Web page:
Apollo was a god revered by both the Greeks and the Romans. He is the only one of the pantheon to be called by the same name in both cultures.
He was seen as the perfect man: wise, powerful, and eternally young. Apollo was peaceful – at least, more so than most of the volatile Greek and Roman gods – and civilized.
To the Greeks, Apollo was harmony personified. They associated him with light and wisdom. His role in Roman culture was much the same; they looked to him for stability and healing.
Greece and the Olympians
Apollo was one of the twelve primary deities of the Greeks. Originally, he was seen as a prophet and also associated with healing. Centuries later, he came to personify light and music.
In Greek mythology, he resided on Mount Olympus with his father, Zeus. Apollo’s mother, Leto, was another old Greek God – like Zeus, she was the daughter of Titans.
In early accounts, around 700 BC, Leto was said to be one of the many wives of Zeus. As centuries passed and Hera was adopted as his only wife, the story changed. Leto was one of his many extramarital affairs, and Hera pursued her with relentless vengeance.
Leto fled and gave birth to her children, Apollo and Artemis, away from Olympus. These two gods were not always referred to as twins; that’s another piece of the mythology that evolved over time.
Hera sent her son Ares to threaten anyone who dared offer sanctuary to Leto. She eventually found shelter on the island of Delos after being turned away by other places that were too afraid of Hera to offer her safe haven. Leto labored for nine days with Apollo before the goddess of childbirth (who had been detained by Hera) finally arrived and saw him into the world.
Apollo and his sister Artemis, goddess of the hunt, were said to have invented archery. Both were often shown holding a bow and arrows. In some stories, Artemis was Apollo’s older sister. In others, she was his twin.
Apollo was widely believed to be his father’s favorite son. Zeus gifted him a golden chariot pulled by white swans. He also granted Apollo the power of divination.
Like other holy sons to come, Apollo was seated at the right hand of the father.
In various stories, Apollo defended his mother from monsters sent by Hera. He slayed Python, a serpent dragon, and the giant Tityos.
Apollo had many children of his own and played a role in raising and educating them. He also fostered and adopted the abandoned sons of other gods. Apollo taught these young gods to be seers and archers. The most famous of his sons was the god Asclepius, the god of medicine.
Not all of Apollo’s sons were gods. Many were mortal, such as the Trojan princes Troilus and Hector. They were killed by Achilles during the Trojan War. So was Apollo’s son Tenes, the king of Tenedos. Apollo eventually took revenge on Achilles by guiding the arrow that killed him, shot by the Trojan prince Paris.
Some of his children were musicians or muses. Others were seers or high priests. Over twenty sons of Apollo founded their own cities. One son, Aristaeus, was eventually granted immortality and became the god of animal husbandry, beekeeping, and cheese-making.
The Many Roles of Apollo
The Greeks associated Apollo with many good things, such as archery, medicine, truth, music, light, and poetry. His primary roles in Greek theology were to ward off evil and grant seers the power of prophecy.
Apollo had the power to cure or kill; he could heal the sick but also bring deadly illness with his arrows.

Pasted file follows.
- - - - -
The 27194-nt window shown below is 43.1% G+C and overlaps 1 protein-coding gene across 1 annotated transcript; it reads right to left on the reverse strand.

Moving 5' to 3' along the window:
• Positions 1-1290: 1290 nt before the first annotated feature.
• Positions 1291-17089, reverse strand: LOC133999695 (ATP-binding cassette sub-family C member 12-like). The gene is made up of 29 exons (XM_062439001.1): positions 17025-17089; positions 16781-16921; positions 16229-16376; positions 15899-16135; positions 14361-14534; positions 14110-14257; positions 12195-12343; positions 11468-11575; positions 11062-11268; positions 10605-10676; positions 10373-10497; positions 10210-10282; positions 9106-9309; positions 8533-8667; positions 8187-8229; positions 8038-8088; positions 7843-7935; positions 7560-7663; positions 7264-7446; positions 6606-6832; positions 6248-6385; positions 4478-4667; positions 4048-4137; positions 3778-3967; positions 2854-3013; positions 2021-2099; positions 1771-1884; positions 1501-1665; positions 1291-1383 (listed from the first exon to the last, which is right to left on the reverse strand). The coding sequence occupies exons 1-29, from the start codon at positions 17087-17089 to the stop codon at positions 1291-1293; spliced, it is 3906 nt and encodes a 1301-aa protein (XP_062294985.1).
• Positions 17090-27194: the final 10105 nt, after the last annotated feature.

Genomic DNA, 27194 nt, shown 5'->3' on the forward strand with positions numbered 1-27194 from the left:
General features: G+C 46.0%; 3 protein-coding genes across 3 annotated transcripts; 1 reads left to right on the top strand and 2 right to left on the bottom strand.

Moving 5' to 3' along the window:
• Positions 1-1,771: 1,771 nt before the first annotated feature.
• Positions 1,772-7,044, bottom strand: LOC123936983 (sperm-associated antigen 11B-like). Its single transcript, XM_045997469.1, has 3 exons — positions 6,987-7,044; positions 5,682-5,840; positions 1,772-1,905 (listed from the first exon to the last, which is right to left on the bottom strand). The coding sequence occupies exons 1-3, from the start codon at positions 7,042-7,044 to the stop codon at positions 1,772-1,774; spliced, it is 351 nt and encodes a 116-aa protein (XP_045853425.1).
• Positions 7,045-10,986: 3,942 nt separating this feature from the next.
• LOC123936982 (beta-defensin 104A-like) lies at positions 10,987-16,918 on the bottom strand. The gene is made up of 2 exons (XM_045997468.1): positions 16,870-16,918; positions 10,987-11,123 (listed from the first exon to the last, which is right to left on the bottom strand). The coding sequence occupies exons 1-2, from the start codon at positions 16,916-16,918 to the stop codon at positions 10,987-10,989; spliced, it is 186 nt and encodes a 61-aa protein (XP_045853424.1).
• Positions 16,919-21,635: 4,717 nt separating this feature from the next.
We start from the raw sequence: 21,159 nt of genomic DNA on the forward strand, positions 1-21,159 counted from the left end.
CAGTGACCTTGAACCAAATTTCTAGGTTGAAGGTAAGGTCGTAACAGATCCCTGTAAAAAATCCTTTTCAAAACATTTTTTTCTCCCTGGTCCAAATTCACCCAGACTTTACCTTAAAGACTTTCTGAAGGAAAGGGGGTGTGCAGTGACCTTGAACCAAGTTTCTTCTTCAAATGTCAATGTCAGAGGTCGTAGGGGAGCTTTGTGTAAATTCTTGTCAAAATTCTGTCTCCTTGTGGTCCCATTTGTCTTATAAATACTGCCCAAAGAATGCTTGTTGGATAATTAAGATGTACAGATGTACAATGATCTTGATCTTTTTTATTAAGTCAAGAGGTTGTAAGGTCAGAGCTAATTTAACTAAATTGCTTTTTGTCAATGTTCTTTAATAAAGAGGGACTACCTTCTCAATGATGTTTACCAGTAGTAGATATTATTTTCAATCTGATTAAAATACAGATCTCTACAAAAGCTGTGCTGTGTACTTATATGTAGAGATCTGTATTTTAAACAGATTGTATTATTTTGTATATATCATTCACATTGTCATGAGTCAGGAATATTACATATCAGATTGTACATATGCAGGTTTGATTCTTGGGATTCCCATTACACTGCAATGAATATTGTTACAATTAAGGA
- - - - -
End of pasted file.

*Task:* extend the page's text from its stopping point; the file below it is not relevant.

The Greeks looked to Apollo to watch over their children and see them safely through to adulthood. As the god of medicine and knowledge, he oversaw both their health and their education. He was more strongly associated with boys, while his sister Artemis was the protector of girls.
He was the god of music. As such, he presided over song and dance as well as poetry. He was also the inventor of string music and was often shown holding a lyre.
Apollo was also the god of public places such as roads and towns. Some Greeks regarded him as the giver of laws. Some cities consulted oracles of Apollo before putting new laws into place.
He was also the protector of shepherds and their flocks.
Apollo in Roman Times
Apollo was the only member of the pantheon to keep his own name as time went on. He still had a twin sister, but the Romans called her Diana. Their mother, who predates even the ancient Greeks, was still called Leto. Zeus became Jupiter.
In Roman myth, Apollo whispered to his mother from the womb and helped her find a safe place to give birth. Diana was born first, fully formed, and helped see her brother into the world. Apollo was born clutching a bronze sword, and within days he was the size of a grown man.
Like his predecessor, the Roman Apollo had many lovers – both male and female.
Like the Greeks before them, ancient Romans associated Apollo with music and poetry. This eventually broadened to encompass all forms of artistic creativity.
His other roles also endured. Romans considered him to be the font of all medical knowledge and also the source of prophecy and the gift of foresight.
Roman doctors such as Hippocrates adopted Apollo as their patron. People tried to stay in his favor, because illness was often thought to stem from having incurred the wrath of Apollo. During Hippocrates’ lifetime, the Romans built a temple dedicated to Apollo Medicus, meaning Apollo the doctor.
Romans revered Apollo just as the Greeks had done, and they carried them with him. He took root in far-off lands, including lands belonging to Celtic peoples who revered him as a sun god. In other parts of Europe and the United Kingdom, he was incorporated into long-standing traditions and fused with other healing deities.